3- Men who have been on optimized TRT (TT levels above 500 ng/dL with free testosterone > 2 percent of TT) who complain of erectile dysfunction after at least 8-12 weeks of therapy. Prolactin is not usually included in baseline lab work due to cost and the fact that the incidence of high prolactin in men is about 5 percent, making it not economically justified. However, if baseline total testosterone is very low or optimized TRT fails to improve ED, prolactin testing could be justified.


    Treatment of High Prolactin:

    Due to its long half life and strong attachment to the prolactin receptor, the use of cabergoline at 0.25- 1 mg per week has become the main treatment of choice as a way to decrease prolactin in men on TRT.

    Cabergoline (brand names Dostinex and Cabaser), an ergot derivative, is a potent dopamine receptor agonist on D2 receptors. In vitro, rat studies show cabergoline has a direct inhibitory effect on pituitary lactotroph (prolactin) cells. It is frequently used as a first-line agent in the management of prolactinomas due to higher affinity for D2 receptor sites, less severe side effects, and more convenient dosing schedule than the older treatment for this condition (bromocriptine).

    In a small study done in men with very high prolactin (>1000 ng/dL) due to a pituitary tumor, a escalating dosing regimen of cabergoline improved prolactin and sexual function.

    In another pilot study that enrolled men with ED who had with a median prolactin blood level of 31 ng/dL, a dose of 0.5 mg twice daily of cabergoline brought levels down to a median of 4.9 ng/dL and improved sexual function.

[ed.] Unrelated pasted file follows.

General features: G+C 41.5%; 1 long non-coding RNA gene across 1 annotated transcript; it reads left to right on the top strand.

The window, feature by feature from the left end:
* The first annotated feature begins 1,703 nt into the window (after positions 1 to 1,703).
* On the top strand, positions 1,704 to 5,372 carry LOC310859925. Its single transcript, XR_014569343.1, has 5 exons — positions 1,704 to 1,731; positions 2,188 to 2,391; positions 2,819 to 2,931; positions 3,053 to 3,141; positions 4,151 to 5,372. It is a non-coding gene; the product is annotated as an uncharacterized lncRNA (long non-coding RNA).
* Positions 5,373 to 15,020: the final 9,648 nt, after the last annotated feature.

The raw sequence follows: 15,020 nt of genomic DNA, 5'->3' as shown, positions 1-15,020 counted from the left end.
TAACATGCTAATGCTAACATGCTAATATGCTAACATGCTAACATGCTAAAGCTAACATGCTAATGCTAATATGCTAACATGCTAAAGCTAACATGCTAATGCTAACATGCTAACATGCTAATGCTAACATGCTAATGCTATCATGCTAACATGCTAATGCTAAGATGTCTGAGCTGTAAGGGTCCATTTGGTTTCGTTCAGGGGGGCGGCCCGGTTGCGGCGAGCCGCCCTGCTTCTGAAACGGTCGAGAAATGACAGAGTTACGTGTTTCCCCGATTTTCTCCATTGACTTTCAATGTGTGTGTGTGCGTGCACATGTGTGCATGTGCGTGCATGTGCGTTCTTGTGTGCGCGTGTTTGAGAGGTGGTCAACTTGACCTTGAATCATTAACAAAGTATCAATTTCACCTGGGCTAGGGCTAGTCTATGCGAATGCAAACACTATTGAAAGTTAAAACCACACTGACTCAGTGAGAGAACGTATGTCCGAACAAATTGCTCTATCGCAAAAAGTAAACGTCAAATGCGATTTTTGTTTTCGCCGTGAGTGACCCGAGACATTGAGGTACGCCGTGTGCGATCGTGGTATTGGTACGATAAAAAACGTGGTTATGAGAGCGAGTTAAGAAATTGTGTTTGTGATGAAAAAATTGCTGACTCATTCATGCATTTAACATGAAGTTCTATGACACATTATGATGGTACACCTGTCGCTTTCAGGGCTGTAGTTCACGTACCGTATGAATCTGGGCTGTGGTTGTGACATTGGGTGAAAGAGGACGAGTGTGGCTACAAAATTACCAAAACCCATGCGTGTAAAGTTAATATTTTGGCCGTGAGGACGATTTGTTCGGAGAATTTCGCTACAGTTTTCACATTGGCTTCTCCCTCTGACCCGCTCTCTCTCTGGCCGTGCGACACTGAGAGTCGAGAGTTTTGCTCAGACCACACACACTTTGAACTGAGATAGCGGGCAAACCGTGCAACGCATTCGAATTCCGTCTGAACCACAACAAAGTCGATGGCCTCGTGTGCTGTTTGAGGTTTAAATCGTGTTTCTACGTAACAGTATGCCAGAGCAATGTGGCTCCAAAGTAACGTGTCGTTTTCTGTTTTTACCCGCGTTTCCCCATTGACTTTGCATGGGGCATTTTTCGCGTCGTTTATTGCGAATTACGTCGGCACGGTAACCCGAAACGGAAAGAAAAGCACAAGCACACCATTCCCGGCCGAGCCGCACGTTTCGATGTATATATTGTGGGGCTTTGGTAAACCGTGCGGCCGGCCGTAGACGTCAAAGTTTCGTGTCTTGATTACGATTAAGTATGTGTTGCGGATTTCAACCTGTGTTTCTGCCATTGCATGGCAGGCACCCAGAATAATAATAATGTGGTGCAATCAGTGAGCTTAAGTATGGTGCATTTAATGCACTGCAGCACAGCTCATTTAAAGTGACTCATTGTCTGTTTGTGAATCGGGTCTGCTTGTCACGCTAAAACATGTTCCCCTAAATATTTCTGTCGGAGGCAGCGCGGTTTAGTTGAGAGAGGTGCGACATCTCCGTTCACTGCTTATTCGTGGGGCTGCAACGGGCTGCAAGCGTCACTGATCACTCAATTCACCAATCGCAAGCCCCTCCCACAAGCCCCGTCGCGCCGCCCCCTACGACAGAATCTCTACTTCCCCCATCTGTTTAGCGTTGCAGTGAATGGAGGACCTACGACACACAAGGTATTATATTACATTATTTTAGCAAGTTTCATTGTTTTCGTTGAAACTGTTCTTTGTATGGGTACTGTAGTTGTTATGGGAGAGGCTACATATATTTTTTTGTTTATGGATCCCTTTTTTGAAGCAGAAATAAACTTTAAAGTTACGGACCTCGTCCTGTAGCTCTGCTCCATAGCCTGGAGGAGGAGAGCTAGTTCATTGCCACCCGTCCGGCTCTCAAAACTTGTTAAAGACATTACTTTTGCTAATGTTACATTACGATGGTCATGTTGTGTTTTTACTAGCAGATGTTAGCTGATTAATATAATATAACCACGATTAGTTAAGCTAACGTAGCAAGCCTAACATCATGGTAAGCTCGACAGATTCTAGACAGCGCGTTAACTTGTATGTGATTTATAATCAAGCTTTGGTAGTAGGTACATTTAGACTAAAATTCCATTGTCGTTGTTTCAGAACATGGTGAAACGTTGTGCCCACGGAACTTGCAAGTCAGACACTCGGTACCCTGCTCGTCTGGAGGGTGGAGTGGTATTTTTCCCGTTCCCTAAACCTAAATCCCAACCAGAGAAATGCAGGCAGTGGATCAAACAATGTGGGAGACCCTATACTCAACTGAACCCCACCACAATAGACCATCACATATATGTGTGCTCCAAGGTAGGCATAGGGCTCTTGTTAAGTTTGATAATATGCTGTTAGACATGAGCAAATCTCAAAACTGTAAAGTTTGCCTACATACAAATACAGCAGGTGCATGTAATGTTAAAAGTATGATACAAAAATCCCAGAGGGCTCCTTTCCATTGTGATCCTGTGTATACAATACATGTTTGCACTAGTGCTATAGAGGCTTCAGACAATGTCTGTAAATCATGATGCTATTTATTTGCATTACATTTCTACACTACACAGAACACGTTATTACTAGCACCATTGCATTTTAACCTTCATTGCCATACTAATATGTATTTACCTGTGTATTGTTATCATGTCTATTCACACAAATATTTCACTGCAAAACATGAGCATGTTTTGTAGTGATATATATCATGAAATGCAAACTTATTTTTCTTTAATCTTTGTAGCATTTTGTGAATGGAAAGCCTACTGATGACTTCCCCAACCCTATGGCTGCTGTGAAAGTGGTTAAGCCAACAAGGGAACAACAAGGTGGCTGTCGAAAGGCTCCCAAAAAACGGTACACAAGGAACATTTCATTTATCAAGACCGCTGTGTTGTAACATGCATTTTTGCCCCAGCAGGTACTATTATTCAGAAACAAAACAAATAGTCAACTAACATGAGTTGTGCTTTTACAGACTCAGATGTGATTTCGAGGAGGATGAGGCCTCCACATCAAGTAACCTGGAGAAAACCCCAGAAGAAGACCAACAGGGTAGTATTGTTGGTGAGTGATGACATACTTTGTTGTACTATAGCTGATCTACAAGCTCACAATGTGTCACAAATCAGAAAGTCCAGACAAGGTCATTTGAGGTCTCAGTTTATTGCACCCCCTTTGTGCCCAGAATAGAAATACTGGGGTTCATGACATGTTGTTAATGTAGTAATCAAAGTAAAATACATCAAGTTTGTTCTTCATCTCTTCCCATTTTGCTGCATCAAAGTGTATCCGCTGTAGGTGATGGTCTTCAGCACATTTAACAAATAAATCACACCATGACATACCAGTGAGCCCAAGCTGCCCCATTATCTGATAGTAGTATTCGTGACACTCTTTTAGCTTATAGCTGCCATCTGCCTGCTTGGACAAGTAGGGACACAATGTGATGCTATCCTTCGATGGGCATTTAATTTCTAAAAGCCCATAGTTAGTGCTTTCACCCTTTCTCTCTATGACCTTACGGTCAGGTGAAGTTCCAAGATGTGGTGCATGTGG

It is advisable to start at 0.2-0.5 mg once per week and then recheck blood levels after 4 weeks to ensure that prolactin is not reduced under 2 ng/dL (both high and low prolactin can cause ED).

    Note: Some online forums have fueled the unmonitored use of cabergoline as a way to boost erectile function and decrease refractory (the time that takes to recover before having sex again) time after an orgasm. My concern with unmonitored use of this drug is that men may be driving their prolactin too low which results in the opposite effect they are seeking.
    Last edited by Nelson Vergel; 10-20-2016 at 11:37 AM.

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    Interesting to see the drugs listed in the table of hyperprolactinemia inducing agents. We frequently see men who are on opiate medication for pain management who have hypogonadism. It seems prudent to also add prolactin to the test panel when assessing patients on these medications.

    The table also mentions alprazolam, a benzodiazepine. Patients using benzodiazepines chronically also always seem to have deficient T levels.

    Great post. With all the people on anti-depressants and various other drugs listed it is good to know when testing for prolactin might be appropriate.

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    Higher prolactin blood levels protect against diabetes and impaired glucose regulation: a population-based study.

    Authors

    Wang T, et al.

    Diabetes Care. 2013 Jul;36(7):1974-80. doi: 10.2337/dc12-1893. Epub 2013 Jan 22.


    Abstract